Guest post by Mark Morrisson
When I was asked by the New Modernisms series editors to consider contributing a volume on modernism, science, and technology, I jumped at the chance. I had long been researching the mutually informing and generative inter-relationships among the sciences and the arts and humanities during the period—indeed, the rich and distinctive culture that emerged from those intersections was what attracted me to modernism in the first place. Clarifying the implications of a proliferation of paradigm shifts in the sciences (and related technological developments) and examining the “new” in a period marked by rapid modernization helped me to better understand the modernist literature I had been teaching for almost a quarter of a century.
But writing the book also helped me appreciate something I had been seeing in the classroom, especially in a course at Penn State I team-teach with a chemistry professor. In that class, generically called “Chemistry and Literature,” I often see a healthy skepticism about the old “two cultures” chestnut offered up by C.P. Snow in his 1959 Rede Lecture at Cambridge University, in which Snow argued that literary intellectuals and scientists are separated by “a gulf of mutual incomprehension.” To be sure, our students perceive contradictory positions toward “science” in our society at large and in our federal government, which significantly funds scientific research and supports technological innovation even as some of the most well-known public officials wage war on scientific expertise. Yet this seems not to have dampened students’ engagement with science and technology. Nor have such mixed messages fundamentally undermined our students’ willingness to view their education and their place in the world not through the bifurcating lens of “two cultures” but rather through an effort to understand the complex inter-relationships of cultural domains.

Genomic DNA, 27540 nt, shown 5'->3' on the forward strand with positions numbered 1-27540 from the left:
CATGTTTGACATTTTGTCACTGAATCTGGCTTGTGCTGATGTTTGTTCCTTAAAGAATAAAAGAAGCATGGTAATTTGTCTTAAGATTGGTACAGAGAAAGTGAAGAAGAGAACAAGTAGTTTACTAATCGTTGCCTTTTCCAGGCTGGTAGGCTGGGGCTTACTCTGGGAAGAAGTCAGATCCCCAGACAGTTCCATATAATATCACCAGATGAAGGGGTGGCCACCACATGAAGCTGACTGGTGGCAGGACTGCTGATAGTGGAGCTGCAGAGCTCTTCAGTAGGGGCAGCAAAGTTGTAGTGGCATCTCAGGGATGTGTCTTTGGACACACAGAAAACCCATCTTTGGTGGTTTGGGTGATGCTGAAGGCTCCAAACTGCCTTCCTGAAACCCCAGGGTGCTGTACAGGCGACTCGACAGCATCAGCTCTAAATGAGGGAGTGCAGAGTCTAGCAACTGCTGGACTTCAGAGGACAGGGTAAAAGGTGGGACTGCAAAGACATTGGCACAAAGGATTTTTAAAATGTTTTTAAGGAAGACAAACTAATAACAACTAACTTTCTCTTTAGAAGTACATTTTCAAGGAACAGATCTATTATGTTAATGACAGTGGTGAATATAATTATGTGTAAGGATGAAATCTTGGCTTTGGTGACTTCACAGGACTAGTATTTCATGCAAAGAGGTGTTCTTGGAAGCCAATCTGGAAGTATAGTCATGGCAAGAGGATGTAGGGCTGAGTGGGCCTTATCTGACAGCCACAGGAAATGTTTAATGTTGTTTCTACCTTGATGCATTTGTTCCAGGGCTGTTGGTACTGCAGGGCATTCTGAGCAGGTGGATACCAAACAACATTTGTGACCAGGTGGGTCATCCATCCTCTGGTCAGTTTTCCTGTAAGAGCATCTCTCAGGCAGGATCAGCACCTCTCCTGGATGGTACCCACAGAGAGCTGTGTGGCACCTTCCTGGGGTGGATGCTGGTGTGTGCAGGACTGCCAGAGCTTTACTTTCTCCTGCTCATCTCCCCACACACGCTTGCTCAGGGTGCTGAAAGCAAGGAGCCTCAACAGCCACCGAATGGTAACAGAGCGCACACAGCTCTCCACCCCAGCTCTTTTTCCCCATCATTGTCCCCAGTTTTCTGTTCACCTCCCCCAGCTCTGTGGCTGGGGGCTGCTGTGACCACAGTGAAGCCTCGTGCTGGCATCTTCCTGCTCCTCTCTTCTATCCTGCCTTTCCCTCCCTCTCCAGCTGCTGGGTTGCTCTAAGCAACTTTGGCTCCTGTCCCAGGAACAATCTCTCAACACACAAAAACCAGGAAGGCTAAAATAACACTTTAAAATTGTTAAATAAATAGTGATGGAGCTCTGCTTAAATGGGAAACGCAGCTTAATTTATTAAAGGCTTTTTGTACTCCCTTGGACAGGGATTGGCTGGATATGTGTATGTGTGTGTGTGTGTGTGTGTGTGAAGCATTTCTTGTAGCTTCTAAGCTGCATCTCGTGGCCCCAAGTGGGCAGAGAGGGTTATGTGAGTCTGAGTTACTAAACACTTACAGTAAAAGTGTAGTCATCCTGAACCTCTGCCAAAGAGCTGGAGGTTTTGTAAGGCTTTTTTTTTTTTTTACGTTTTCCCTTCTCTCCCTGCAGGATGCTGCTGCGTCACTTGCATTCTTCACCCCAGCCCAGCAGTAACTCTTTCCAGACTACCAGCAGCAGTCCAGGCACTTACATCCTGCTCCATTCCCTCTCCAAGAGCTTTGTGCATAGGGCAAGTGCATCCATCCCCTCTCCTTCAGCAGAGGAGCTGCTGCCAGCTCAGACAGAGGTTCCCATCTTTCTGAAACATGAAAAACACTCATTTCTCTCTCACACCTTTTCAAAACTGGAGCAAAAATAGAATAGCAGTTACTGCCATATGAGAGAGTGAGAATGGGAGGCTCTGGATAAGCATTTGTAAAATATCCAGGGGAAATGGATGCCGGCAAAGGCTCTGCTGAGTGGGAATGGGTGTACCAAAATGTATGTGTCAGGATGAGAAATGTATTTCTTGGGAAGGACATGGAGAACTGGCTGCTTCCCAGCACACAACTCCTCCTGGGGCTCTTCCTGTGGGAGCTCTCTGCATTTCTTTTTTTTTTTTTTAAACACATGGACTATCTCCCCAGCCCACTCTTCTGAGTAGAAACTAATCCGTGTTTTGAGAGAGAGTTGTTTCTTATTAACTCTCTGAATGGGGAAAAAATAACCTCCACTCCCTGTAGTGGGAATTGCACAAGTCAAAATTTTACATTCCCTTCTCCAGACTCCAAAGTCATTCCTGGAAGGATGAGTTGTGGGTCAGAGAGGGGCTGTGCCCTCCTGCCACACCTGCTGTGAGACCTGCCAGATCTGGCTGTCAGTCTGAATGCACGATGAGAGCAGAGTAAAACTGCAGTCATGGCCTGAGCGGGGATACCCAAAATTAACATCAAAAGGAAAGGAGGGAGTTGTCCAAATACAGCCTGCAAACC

Mark S. Morrisson is Professor and Head of Department at Penn State University, USA. A former President of the Modernist Studies Association, he is co-editor of The Journal of Periodical Studies and his previous books include The Public Face of Modernism: Little Magazines, Audiences, and Reception 1905-1920 (2001) and Modern Alchemy: Occultism and the Emergence of Atomic Theory (2007). He is the author of Modernism, Science, and Technology, part of Bloomsbury’s New Modernisms series.